Here, we will use Seurat’s FeatureScatter function to create scatterplots of the relationships among QC variables. However, this is a very useful wrapper function that can be used to visualize any quantitative variable in the Seurat object (including expression levels, etc).

jpeg(sprintf("%s/Scatter1.jpg", outdir), width = 8, height = 6, units="in", res=300);
scatter <- FeatureScatter(object = scrna, feature1 = "nCount_RNA", feature2 = "percent.mito", pt.size=0.1)

jpeg(sprintf("%s/Scatter2.jpg", outdir), width = 8, height = 6, units="in", res=300);
scatter <- FeatureScatter(object = scrna, feature1 = "nCount_RNA", feature2 = "percent.ribo", pt.size=0.1)

jpeg(sprintf("%s/Scatter3.jpg", outdir), width = 8, height = 6, units="in", res=300);
scatter <- FeatureScatter(object = scrna, feature1 = "nCount_RNA", feature2 = "nFeature_RNA", pt.size=0.1)

Step 6. Calculate a cell cycle score for each cell

This can be used to determine whether heterogeneity in cell cycle phase is driving the tSNE/UMAP layout and/or clustering. This may or may not be obscuring the signal you care about, depending on your analysis goals and the nature of the data. (If necessary, it can be removed in a later step.) The list of cell cycle genes, and the scoring method, was taken from Tirosh I, et al. (2016).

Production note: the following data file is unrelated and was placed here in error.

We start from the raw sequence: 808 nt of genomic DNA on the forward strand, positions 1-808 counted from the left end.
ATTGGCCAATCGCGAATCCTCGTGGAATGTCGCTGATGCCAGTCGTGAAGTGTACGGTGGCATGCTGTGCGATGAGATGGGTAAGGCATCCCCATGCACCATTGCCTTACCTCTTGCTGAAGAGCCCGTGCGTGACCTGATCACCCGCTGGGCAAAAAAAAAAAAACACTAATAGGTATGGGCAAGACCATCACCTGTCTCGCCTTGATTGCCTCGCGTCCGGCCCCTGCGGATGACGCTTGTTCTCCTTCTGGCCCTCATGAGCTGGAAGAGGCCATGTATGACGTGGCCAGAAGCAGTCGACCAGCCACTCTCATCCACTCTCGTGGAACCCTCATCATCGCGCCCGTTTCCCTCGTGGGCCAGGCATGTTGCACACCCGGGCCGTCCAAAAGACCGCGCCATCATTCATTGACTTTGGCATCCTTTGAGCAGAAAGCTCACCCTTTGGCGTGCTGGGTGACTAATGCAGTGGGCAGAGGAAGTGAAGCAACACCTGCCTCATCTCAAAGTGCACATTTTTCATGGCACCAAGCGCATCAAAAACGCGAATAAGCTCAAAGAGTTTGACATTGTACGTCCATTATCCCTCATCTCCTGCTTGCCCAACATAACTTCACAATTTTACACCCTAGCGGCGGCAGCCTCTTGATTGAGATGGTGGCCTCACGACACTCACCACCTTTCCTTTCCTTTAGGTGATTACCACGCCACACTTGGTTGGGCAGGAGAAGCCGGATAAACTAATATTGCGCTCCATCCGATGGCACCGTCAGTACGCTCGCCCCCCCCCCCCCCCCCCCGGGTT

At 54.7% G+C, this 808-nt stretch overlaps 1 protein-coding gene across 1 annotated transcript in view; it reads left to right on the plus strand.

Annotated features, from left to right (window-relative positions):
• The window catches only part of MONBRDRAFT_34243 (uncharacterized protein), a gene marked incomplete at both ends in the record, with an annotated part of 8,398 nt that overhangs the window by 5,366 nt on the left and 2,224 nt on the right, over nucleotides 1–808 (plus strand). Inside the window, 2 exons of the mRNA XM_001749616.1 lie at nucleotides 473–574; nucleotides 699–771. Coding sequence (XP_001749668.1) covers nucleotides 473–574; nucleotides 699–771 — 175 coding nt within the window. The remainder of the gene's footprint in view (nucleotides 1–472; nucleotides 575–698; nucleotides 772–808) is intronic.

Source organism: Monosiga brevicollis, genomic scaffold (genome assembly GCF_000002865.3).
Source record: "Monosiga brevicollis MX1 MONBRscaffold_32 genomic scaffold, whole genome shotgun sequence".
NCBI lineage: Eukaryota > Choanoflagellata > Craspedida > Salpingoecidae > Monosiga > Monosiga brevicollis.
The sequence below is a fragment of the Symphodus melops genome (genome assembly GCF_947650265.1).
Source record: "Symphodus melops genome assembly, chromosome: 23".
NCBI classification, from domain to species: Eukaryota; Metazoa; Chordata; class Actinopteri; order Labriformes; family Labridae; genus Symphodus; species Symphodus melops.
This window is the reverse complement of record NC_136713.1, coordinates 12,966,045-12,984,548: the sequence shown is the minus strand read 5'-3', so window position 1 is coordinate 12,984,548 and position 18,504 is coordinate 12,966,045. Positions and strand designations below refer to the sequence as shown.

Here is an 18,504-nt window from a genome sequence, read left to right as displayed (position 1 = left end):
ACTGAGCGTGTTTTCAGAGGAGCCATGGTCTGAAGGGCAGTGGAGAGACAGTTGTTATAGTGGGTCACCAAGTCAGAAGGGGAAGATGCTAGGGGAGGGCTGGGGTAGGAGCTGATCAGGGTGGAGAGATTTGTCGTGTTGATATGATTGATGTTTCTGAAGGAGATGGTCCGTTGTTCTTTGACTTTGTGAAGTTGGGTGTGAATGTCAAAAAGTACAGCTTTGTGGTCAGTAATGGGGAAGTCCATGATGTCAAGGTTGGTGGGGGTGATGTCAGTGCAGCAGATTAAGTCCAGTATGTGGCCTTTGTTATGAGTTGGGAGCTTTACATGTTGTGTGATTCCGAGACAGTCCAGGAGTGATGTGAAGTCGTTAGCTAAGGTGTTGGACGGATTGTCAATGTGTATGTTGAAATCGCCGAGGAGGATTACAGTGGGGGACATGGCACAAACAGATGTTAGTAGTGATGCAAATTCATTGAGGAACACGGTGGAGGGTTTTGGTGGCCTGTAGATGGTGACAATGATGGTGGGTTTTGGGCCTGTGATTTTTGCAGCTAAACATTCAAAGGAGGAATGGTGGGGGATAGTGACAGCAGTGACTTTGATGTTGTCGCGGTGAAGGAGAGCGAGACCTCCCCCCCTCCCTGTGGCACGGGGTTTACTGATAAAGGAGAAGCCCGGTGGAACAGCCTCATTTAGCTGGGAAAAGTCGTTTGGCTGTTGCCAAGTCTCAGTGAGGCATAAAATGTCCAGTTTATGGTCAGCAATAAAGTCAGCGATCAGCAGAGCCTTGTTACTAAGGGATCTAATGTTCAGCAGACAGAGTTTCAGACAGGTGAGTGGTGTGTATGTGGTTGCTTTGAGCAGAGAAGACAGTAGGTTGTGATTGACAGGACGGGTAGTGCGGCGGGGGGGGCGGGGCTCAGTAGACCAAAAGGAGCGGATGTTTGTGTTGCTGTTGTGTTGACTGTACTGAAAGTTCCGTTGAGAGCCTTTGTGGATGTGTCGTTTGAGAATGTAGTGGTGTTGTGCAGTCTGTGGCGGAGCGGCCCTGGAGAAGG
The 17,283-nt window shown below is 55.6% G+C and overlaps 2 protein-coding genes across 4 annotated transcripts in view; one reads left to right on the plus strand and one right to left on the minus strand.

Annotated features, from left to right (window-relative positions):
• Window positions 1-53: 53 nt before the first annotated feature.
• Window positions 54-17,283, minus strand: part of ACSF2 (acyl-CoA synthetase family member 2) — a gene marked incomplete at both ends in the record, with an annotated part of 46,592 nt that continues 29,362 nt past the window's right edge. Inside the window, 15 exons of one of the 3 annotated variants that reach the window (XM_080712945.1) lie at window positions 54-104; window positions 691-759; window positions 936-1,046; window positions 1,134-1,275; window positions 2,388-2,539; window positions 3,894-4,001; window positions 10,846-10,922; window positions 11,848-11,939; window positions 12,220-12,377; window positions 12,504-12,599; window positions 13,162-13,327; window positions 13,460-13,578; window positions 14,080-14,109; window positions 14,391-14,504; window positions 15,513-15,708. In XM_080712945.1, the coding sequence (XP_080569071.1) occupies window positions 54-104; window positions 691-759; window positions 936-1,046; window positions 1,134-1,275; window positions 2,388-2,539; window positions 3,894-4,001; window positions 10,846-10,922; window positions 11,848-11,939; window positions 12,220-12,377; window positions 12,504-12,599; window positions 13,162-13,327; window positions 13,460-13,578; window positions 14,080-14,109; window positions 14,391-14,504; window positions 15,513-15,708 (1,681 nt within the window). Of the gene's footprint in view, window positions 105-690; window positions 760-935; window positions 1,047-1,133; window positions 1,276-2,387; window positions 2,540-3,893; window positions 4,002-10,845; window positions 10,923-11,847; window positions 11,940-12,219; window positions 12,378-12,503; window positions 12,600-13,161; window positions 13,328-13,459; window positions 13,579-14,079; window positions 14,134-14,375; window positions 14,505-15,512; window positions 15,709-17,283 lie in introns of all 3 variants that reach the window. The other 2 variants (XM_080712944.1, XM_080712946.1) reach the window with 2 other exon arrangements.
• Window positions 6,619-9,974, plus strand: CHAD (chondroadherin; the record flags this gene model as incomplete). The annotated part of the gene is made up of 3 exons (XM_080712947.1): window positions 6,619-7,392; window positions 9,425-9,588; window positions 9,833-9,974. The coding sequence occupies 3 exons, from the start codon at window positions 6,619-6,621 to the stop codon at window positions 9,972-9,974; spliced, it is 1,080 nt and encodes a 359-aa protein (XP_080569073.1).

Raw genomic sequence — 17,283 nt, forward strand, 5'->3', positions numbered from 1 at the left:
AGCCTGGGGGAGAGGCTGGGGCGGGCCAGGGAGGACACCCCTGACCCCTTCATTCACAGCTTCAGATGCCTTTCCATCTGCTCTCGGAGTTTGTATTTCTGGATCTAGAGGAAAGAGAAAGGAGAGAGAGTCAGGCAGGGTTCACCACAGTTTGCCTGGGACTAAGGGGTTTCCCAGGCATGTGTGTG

cell.cycle.tirosh <- read.table("/project/50042/share/RNA_data/scRNA_data/CellCycleTirosh.txt", sep='\t', header=FALSE); # read in the list of genes
s.genes = cell.cycle.tirosh$V2[which(cell.cycle.tirosh$V1 == "G1/S")]; # create a vector of S-phase genes
g2m.genes = cell.cycle.tirosh$V2[which(cell.cycle.tirosh$V1 == "G2/M")]; # create a vector of G2/M-phase genes
scrna <- CellCycleScoring(object=scrna, s.features=s.genes, g2m.features=g2m.genes, set.ident=FALSE) 

Step 7. Filter the cells to remove debris, dead cells, and probable doublets

QUESTION: How many cells are there in each sample before filtering? The ‘table’ function may come in handy.

First calculate some basic statistics on the various QC parameters, which can be helpful for choosing cutoffs. For example:

min <- min(scrna@meta.data$nFeature_RNA);
m <- median(scrna@meta.data$nFeature_RNA)
max <- max(scrna@meta.data$nFeature_RNA)    
s <- sd(scrna@meta.data$nFeature_RNA)
min1 <- min(scrna@meta.data$nCount_RNA)
max1 <- max(scrna@meta.data$nCount_RNA)
m1 <- mean(scrna@meta.data$nCount_RNA)
s1 <- sd(scrna@meta.data$nCount_RNA)
Count93 <- quantile(scrna@meta.data$nCount_RNA, 0.93) # calculate value in the 93rd percentile
print(paste("Feature stats:",min,m,max,s));
print(paste("UMI stats:",min1,m1,max1,s1,Count93)); 

Now, filter the data using the subset function and your chosen thresholds. Note that for large data sets with diverse samples, it may be beneficial to use sample-specific thresholds for some parameters. For the sake of this course, use the following:

scrna <- subset(x = scrna, subset = nFeature_RNA > 700  & nCount_RNA < Count93 & percent.mito < 0.1)

QUESTION: How many cells are there in each sample after filtering?

Step 8. [Optional] Subset the data.

If necessary, you can subset the data set to N cells (2000, 5000, etc) to make it more manageable:

subcells <- sample(Cells(scrna), size=N, replace=F)
scrna <- subset(scrna, cells=subcells)

Step 9. Normalize the data, detect variable genes, and scale the data.

Normalize the data: